Desiree Rammon, a Township resident since 2009 and an environmental engineer, gave the Environmental Advisory Committee’s clean transportation presentation. According to Rammon, the Township’s gas and diesel vehicles (including everything from lawnmowers to police cars and trash trucks) account for about 58-61% of the municipal carbon emissions. Municipal facilities (including the library) account for about 39-42% of carbon emissions. Rammon said that complete electrification is the only way to get the Township fleet of police cars and public works vehicles down to zero emissions by 2050.

Although there is a growing market for electric vehicles, the cost to replace all Township vehicles at once would be too expensive. Rammon suggested taking a staggered approach, beginning with the gradual replacement of gas-powered police cars to hybrids beginning in 2021. She applauded the Township’s purchase of its first hybrid police car earlier this year. In 2035, the Township would start replacing the hybrid police cars and some public works vehicles with electric cars. The last vehicles to go electric will be trash trucks, starting in 2040.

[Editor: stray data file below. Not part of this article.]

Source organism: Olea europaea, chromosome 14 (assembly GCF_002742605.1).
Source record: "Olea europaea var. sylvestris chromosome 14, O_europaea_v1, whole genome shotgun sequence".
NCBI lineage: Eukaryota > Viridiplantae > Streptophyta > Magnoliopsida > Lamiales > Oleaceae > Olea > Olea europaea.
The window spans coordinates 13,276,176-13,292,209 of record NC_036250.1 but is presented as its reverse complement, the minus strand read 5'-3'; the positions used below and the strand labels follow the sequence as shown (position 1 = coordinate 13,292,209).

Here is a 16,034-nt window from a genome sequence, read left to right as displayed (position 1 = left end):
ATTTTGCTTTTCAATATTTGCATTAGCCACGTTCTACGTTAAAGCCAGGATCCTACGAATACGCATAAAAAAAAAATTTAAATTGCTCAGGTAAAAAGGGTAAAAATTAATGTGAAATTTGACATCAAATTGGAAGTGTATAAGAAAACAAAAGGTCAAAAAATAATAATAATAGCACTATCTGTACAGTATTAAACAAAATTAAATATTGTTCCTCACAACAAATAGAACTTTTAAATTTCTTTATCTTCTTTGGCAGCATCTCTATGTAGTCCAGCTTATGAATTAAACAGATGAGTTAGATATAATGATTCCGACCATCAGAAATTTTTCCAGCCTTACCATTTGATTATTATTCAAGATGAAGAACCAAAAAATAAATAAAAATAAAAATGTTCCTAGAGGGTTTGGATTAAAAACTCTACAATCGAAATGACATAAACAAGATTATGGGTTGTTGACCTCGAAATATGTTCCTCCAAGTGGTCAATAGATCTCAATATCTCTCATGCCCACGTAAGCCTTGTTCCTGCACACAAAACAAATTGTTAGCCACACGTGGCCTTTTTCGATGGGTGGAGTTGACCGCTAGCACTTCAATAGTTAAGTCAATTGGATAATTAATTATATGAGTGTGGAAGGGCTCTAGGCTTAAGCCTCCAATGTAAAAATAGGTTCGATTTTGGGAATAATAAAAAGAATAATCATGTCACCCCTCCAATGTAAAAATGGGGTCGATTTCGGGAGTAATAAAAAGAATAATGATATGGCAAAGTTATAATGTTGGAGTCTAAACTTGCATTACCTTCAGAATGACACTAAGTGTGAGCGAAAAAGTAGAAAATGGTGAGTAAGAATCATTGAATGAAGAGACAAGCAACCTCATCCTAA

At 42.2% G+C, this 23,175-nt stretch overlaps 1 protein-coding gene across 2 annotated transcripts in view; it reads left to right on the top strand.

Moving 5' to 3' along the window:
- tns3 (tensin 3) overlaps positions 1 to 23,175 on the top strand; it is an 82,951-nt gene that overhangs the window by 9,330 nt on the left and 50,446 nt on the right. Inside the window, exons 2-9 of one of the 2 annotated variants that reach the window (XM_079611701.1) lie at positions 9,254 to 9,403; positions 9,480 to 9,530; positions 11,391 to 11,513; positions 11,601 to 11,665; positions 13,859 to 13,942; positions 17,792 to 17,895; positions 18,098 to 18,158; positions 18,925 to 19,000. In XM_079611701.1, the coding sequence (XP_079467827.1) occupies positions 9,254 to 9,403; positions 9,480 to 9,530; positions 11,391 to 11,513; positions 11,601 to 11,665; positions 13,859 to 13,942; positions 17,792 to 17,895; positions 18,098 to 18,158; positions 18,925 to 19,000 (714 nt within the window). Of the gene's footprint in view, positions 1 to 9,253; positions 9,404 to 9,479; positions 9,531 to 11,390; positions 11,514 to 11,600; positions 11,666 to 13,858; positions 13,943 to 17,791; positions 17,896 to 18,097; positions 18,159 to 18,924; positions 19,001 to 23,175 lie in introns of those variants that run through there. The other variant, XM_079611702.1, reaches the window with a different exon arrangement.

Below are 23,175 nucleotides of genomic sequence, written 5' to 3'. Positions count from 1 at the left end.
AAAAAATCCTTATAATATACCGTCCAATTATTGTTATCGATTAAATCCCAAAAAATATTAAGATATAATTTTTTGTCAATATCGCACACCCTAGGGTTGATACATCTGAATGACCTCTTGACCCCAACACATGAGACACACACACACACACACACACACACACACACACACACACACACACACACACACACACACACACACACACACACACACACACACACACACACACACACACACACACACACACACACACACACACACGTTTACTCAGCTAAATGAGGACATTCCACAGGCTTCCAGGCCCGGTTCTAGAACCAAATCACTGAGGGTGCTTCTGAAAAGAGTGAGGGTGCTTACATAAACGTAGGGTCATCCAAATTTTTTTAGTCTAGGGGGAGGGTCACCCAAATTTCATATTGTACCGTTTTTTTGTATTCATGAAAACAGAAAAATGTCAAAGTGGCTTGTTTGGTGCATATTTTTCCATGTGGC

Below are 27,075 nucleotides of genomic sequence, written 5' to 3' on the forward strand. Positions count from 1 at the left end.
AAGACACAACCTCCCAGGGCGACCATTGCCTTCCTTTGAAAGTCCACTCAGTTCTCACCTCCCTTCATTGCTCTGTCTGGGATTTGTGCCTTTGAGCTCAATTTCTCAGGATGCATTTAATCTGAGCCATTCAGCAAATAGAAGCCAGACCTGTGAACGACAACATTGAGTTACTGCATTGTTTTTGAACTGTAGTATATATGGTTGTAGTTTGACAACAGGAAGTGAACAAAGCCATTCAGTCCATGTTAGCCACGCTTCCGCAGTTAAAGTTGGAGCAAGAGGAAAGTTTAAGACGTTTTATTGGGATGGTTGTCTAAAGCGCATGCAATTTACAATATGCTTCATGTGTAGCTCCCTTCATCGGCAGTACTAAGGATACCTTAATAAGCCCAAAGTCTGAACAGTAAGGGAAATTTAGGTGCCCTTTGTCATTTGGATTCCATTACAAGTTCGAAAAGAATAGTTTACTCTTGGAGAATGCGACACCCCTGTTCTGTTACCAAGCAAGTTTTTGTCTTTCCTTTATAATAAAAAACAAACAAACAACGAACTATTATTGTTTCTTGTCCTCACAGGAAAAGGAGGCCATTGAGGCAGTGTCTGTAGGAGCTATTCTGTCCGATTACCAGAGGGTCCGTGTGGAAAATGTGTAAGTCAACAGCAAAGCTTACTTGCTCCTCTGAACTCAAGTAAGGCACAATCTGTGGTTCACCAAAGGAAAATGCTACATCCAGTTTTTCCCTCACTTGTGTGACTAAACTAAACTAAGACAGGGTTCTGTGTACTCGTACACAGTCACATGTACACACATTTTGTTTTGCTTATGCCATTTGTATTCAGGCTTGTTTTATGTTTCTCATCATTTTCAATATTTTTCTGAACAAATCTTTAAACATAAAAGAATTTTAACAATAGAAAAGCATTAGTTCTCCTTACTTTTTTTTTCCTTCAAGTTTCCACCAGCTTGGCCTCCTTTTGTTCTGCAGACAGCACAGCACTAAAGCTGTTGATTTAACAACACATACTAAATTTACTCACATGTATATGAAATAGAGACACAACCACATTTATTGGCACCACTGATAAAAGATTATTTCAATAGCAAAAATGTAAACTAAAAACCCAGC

Rammon emphasized that reducing all vehicle greenhouse gases in the Township would involve encouraging private electric vehicle use by Township residents. The Township could help by promoting outreach and creating policies that enable community-wide adoption of electric vehicles.

Rammon said EAC representatives are meeting with the Township’s School District about their school bus fleet the week of July 19.

380-402 Haws Lane – Townhome Development

Chris Canavan, President of WB Homes, Inc., presented two new draft plans for the Haws Lane tract. Both plans reduce the number of total townhome units on the property from 41 to 36 and both include a public walkway leading from the townhomes to school property.

The first draft spreads nine small townhome blocks (containing from 3-5 units each) evenly throughout the property, preserving green space in the front on Haws Lane and reducing the amount of open green space in the back. The second draft is the same as the plan proposed at the informal Planning Commission’s public meeting in June except that one block of 5 townhomes has been eliminated, providing for more open green space in the back.